- A Song of Ice and Fire. Tyrion Lannister comes across a Begging Brother preaching about the red comet as a Portent of Doom and decrying the corruption of the current regime. Westeros is already in the midst of a Civil War so none of this is news, but it serves a foreshadowing for the later increase in religious fundamentalism.
Live Action TV
- Doctor Who ("The Shakespeare Code"). The doomsayer is quite delighted that the end of the world is happening, crying: "I told ye so! I told ye so!"
- Seen in the miniseries of The Hitchhiker's Guide to the Galaxy, before the Earth is destroyed. When he realizes the end actually IS nigh, he abandons his sign.
- The mini series version of Stephen King's The Stand featured one of these, played by Kareem Abdul Jabbar of all people. He goes all around New York City screaming "Bring out your dead" in a reference to the Black Plague, even before people start dying en masse from a disease with a 99% fatality rate. He actually survives the plague, and continues his doomcrying until Randall Flagg kills him personally.
- The character was present in the book too, although in an even smaller role than he had in the mini series. Like in the series, he does the "Bring out your dead" shouting, but IIRC is a short, overweight white guy who runs away from Larry when Larry tries to approach him.
- Buffy the Vampire Slayer. Towards the end of Season 7 as the population of Sunnydale pack up and flee, a crazy homeless guy is hauled into the police station shouting the Arc Words "From beneath you, it devours."
- Parodied in Sliders. The fifth season opener has the group land on a world performing experiments with dimensional travel, causing severe and dangerous weather phenomena. One guy on the streets is reading off apocalyptic Bible verses right until the end, where the experiments are shut off and everything returns to normal. He quickly says, "Or not."
- Supernatural. In an effort to avert the Apocalypse, Dean decides to surrender to the Archangel Michael. Knowing that the angels have recruited fundamentalist Christian groups to find him, he approaches a street preacher who is saying that angels have been telling him about the impending end of the world and tells him to contact the man upstairs. Dean is embarrassed when the preacher drops to his knees and starts praying loudly, only for Castiel to teleport in, knock out the preacher and beat the crap out of Dean.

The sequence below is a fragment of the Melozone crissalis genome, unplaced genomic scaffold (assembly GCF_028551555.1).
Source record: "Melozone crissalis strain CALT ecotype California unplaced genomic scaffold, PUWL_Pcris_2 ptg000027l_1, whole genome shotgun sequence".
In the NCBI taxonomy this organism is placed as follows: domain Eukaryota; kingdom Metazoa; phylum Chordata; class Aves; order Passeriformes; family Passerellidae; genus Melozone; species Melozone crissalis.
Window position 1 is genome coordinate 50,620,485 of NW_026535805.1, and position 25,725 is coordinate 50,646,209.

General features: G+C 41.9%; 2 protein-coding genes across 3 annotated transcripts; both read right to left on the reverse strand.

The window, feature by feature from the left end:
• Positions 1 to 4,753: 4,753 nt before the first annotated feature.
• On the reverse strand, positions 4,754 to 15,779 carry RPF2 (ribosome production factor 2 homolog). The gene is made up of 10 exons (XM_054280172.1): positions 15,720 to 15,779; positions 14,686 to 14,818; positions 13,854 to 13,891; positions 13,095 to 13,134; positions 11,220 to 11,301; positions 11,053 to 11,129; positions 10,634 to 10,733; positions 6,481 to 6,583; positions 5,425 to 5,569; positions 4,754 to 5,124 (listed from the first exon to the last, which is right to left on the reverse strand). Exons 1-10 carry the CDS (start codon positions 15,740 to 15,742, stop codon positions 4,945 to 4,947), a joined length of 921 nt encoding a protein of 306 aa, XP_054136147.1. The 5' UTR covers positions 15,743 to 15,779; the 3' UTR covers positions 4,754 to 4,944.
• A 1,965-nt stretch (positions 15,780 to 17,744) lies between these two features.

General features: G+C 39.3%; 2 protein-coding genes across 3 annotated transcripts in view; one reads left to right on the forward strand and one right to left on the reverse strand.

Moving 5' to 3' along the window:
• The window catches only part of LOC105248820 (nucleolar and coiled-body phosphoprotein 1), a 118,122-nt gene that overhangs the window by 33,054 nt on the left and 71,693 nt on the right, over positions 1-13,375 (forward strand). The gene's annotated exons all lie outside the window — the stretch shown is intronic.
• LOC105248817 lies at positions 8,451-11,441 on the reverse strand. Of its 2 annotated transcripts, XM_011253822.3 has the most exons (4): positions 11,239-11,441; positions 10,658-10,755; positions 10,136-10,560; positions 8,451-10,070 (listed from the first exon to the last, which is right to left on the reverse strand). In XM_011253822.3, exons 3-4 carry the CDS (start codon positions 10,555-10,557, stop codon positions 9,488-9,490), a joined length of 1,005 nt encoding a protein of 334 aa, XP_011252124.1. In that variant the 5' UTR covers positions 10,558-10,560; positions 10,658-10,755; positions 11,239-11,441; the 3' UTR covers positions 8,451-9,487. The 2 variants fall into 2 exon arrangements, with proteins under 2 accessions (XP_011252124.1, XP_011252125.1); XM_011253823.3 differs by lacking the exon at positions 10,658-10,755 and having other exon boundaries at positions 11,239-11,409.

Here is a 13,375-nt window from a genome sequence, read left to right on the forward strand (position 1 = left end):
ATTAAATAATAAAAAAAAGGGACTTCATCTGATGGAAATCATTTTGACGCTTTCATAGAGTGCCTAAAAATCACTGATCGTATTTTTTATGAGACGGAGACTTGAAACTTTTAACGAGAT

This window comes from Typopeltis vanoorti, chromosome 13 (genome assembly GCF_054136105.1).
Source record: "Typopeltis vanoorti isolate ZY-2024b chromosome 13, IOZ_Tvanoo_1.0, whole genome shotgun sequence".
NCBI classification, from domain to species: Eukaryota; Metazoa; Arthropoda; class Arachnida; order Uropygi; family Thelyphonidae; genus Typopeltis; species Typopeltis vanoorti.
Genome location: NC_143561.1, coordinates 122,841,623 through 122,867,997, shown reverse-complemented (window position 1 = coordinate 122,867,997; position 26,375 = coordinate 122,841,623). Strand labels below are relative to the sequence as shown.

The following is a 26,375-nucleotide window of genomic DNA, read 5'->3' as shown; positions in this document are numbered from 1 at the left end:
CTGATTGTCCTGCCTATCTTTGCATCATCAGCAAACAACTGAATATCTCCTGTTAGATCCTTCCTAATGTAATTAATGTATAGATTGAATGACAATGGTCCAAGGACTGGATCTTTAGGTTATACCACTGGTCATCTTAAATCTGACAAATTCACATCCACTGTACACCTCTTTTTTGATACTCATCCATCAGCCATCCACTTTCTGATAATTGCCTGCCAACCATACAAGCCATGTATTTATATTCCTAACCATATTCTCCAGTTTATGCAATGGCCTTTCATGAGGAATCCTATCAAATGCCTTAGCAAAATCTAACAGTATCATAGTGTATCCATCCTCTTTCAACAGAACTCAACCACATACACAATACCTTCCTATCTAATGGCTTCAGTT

- Parodied (Inverted maybe) in the pilot for Super Force. While Zach is walking around, looking at the future world, we see a street preacher holding a sign reading "Repent! The world will never end!"
- Star Trek: Voyager. In "Future's End" a Starfleet timeship piloted by Captain Braxton tries to destroy Voyager, claiming they'll be responsible for a disaster that will destroy the entire solar system in the 29th Century. Voyager resists and they get pulled into a time rift, emerging in 1990's Earth where the Voyager crew find Captain Braxton (who ended up crashing back in The Sixties) as a crazed hobo putting up signs saying the End is Nigh. Technically he's about 900 years out, but what's nigh is the launch of the timeship by a 20th Century Corrupt Corporate Executive who stole it from Braxton, which will lead to the destruction of the solar system when it arrives in the future.
- Pretty much the whole point of Jethro Tull's album Stormwatch.
- Calvin and Hobbes: Calvin had at least one strip with snowmen doing this. Jason as well.
- The Far Side has a cartoon with a flea holding up a sign saying "The end of the dog is coming." He's right.
- Another had the guy who makes all these signs glaring out his shop window as the mushroom clouds bloom, and bemoaning the fact that the bottom just dropped out of the market.
- A cartoon in Private Eye parodied the media's constant scaremongering over issues like climate change and terrorism by having everyone in a street wearing "The End Is Nigh" sandwich boards, except one man, who is scorned and called 'weirdo' by the others.
- In Frank And Ernest, they see such a man.
Ernest:You think that's right, Frank?
Frank: Of course not! They haven't even started rolling the credits yet.
- In another strip, one man predicts the world will end today, one tomorrow — and Frank observes they can't make ends meet.
- U.S. Acres: one of the last comics had Lanolin walking around with a sign reading "the end is near", as a Fore Shadowing that the series was about to end.
- A long running trope in magazine comics - always a guy in a robe with the sign saying the end is near. Best one is the man running down the street screaming "10 .... 9 ... 8 ...."